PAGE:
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Outliers The Story of Success by Malcolm Gladwell. chief. Outliers. Outliers are men and women who do things out of the ordinary To understand why certain people become outliers we must look at factors beyond innate talent. We must also look at: Where they were reared When they grew up

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  • Outliers are men and women who do things out of the ordinary
  • To understand why certain people become outliers we must look at factors beyond innate talent. We must also look at:
    • Where they were reared
    • When they grew up
    • The culture they belonged to
    • The characteristics passed down by their forebears
the ecology of organisms
The Ecology of Organisms
  • The tallest tree in the forest probably came from a hardy acorn, but other factors also contributed to its height. Such factors as:
    • No other trees blocked sunlight from getting through to the tree
    • The soil around the tree was rich in nutrients
    • No animals chewed through its bark when it was a young tree
    • No one cut it down before it matured
the effect of birth dates
The Effect of Birth Dates
  • An analysis of a highly successful Canadian hockey team found:
    • 40% of the players were born between January and March
    • 30% were born between April and June
    • 20% were born between July and September
    • 10% were born between October and December
the effect of birth dates6
The Effect of Birth Dates
  • In Canada the eligibility cut off for age-class (club) hockey is January 1
    • Those players born early in the year are bigger and more mature than those born later in the year
    • As a consequence, the older players perform better and are picked for advanced placement where they receive better coaching and more playing time
the effect of birth dates7
The Effect of Birth Dates
  • In the U.S., the cutoff for almost all non-school baseball leagues is July 31
    • As a result, more major league players are born in August than in any other month
summary of the effects of age
Summary of the Effects of Age
  • If you make a decision about who is talented and who is not at an early age


  • You separate the “talented” from the “untalented” and provide the talented ones with superior experiences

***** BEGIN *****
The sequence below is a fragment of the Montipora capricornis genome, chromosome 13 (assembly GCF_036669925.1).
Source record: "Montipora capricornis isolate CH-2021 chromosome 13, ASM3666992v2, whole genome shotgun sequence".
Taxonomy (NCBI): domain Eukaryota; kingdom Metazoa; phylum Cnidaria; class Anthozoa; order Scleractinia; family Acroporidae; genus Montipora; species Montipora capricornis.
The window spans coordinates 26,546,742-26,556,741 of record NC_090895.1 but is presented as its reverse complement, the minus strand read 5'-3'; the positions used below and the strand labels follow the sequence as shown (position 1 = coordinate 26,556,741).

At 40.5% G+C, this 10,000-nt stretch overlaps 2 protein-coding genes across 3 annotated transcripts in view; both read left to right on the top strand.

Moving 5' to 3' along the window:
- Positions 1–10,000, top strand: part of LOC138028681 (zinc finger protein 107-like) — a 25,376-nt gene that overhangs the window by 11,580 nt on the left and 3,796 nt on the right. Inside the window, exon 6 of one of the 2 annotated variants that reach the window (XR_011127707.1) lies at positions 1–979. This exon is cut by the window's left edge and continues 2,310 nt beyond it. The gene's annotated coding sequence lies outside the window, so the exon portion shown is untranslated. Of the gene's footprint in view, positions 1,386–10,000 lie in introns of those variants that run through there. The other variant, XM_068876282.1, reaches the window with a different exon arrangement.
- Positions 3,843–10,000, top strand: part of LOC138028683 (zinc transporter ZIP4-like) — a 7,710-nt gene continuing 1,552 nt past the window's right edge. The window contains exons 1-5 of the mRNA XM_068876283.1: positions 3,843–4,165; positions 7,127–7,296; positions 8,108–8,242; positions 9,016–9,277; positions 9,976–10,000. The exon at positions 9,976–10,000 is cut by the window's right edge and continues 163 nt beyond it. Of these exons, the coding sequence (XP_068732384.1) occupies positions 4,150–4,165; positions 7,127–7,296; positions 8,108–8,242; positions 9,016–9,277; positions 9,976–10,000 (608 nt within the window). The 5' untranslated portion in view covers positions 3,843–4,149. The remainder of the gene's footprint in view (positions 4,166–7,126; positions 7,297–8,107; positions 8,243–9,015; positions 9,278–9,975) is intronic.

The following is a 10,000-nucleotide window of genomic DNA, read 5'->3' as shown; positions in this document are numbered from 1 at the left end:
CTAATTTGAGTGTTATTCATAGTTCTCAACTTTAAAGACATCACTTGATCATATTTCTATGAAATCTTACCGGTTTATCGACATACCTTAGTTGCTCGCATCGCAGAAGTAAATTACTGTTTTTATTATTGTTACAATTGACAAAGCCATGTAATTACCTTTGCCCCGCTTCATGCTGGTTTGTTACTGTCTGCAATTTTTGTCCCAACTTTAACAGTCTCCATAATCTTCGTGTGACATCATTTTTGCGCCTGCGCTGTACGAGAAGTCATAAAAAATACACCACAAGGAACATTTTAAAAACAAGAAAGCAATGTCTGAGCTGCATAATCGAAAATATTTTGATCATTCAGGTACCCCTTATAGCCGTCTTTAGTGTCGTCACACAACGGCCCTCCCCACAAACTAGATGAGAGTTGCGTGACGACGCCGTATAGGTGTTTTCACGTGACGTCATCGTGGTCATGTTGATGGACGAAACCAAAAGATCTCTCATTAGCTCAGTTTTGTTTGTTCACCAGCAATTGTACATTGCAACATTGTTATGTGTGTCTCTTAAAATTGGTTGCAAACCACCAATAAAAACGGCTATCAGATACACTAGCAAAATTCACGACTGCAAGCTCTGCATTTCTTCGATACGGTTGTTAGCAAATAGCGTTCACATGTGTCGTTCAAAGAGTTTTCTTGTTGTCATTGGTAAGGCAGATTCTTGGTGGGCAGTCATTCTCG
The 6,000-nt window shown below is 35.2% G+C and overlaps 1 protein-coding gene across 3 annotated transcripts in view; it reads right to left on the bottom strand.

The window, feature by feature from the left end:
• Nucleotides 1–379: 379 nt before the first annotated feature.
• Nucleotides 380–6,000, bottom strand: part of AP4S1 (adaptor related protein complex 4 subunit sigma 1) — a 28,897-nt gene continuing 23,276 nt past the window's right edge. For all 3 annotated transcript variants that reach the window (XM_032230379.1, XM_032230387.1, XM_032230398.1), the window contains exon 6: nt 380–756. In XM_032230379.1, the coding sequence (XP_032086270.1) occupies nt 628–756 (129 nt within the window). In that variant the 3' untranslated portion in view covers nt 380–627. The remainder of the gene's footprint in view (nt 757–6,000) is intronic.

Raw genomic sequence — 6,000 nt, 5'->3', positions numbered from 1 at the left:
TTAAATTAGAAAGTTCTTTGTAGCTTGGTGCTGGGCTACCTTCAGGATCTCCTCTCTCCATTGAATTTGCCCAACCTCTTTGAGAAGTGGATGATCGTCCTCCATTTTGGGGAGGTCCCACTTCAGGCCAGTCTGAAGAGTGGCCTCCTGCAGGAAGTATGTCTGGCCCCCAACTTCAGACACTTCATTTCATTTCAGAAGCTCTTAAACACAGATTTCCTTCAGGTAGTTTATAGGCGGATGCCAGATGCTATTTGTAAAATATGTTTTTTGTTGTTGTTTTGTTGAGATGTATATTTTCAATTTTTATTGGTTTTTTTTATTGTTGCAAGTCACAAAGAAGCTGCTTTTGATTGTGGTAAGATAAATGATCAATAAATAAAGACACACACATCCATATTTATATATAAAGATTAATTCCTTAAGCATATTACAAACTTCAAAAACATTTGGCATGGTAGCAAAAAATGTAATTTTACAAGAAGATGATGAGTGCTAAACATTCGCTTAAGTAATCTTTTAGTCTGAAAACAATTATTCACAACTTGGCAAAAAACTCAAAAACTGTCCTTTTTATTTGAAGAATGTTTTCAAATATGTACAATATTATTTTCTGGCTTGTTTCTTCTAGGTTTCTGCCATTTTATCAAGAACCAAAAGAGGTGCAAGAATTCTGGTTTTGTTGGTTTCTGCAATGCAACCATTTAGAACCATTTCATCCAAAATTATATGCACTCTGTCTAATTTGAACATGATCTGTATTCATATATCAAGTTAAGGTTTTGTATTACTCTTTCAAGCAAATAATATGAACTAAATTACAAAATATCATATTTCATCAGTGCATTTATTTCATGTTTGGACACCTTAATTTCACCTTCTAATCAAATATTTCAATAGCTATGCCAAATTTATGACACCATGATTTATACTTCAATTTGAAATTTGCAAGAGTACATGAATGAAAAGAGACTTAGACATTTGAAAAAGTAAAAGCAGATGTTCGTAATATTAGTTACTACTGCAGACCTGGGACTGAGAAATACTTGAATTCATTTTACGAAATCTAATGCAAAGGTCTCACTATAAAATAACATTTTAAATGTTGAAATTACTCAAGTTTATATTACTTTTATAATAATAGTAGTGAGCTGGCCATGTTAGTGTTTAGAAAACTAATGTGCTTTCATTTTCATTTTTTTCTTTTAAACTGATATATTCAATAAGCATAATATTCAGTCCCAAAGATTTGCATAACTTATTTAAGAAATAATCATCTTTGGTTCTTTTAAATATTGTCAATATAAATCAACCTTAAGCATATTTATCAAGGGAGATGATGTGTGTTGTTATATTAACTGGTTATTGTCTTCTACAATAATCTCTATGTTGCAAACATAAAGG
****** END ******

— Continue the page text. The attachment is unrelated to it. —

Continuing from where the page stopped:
• You will give a huge advantage to those born shortly after the cutoff date
the matthew effect
The “Matthew Effect”
  • “For unto everyone that hath shall be given, and he shall have abundance. But from him that hath not shall be taken away even which he hath.”
  • The rich have a natural advantage
  • The best students get the best teachers and the most attention
accumulative advantage
Accumulative Advantage
  • Some people start off a little bit superior to their peers
  • This initial small difference leads to more opportunities, which makes them more superior, which leads to more opportunities, etc., etc., etc.
gates advantage
Gates’ Advantage
  • Parents – Wealthy Lawyer/Banker’s daughter
  • 7th grade - Private School/Computer club
  • 1968 - Mother’s Club bought computer terminal for mainframe in downtown Seattle
  • U. Wash – Computer Center Corp. – leased mainframe time (founder’s son @ same school)
  • ISI – Free time for working on payroll app
  • TRW – Independent study semester, writing code for Bonneville power station app
  • Dropped out of Harvard – had 7 years’ programming experience
the 10 000 hour rule
The 10,000 Hour Rule
  • The closer psychologists look at the careers of outliers, the less important is innate talent and the more important is preparation
  • Ten thousand hours is the magic number for expertise in most areas
  • Before they became famous, the Beatles played eight hours a day, seven days a week in a club in Hamburg
the effect of timing
The Effect of Timing
  • The most important date in the historyof the personal computer revolution isJanuary 1975 when the Altair 8800 was introduced
  • If you were too old for the personal computer revolution in 1975 you were probably born before 1952
  • If you were born after 1959 you were probably too young
  • Leaders of the personal computer revolution:
    • Bill Gates – 1955 (Microsoft)
    • Paul Allen – 1953 (Microsoft #2)
    • Steve Ballmer – 1956 (Microsoft #24)
    • Steve Jobs – 1955 (Apple)
    • Eric Schmidt – 1955 (PARC, Sun (Java), Novell, Google)
the effect of parentage
The Effect of Parentage
  • Wealthy parents can afford to give their children opportunities that less wealthy parents cannot
  • Poor children have an inherent disadvantage in school – a disadvantage that, in fact, widens every year
academics vs socioeconomics
Academics vs. Socioeconomics
  • Karl Alexander, Sociologist at Johns Hopkins University
  • 640 First Graders, Baltimore - 1982
  • California Achievement Test (math/reading)
year end test scores





Year-End Test Scores




solution more school
Solution? More School
  • Average School Year
    • USA: 180 days
    • South Korea: 220
    • China: 230
    • Japan: 243
kipp academy
KIPP Academy
  • Mid-90’s – Grades 5-8
  • @ Lou Gehrig Middle School, South Bronx
  • 7:25 am – 5 pm, Saturday 9 am – 1 pm
  • 90 Minutes of English/day
  • 90 Minutes of Math/day (2 hr/day in 5th grade)
  • 95% at or above grade level in math
  • 90% get private HS Scholarships
  • 86% to college (1st generation for many)
in summary
In Summary
  • Success is predictable
  • It is not the brightest who succeed
  • Outliers take maximum advantage of the opportunities that are made available to them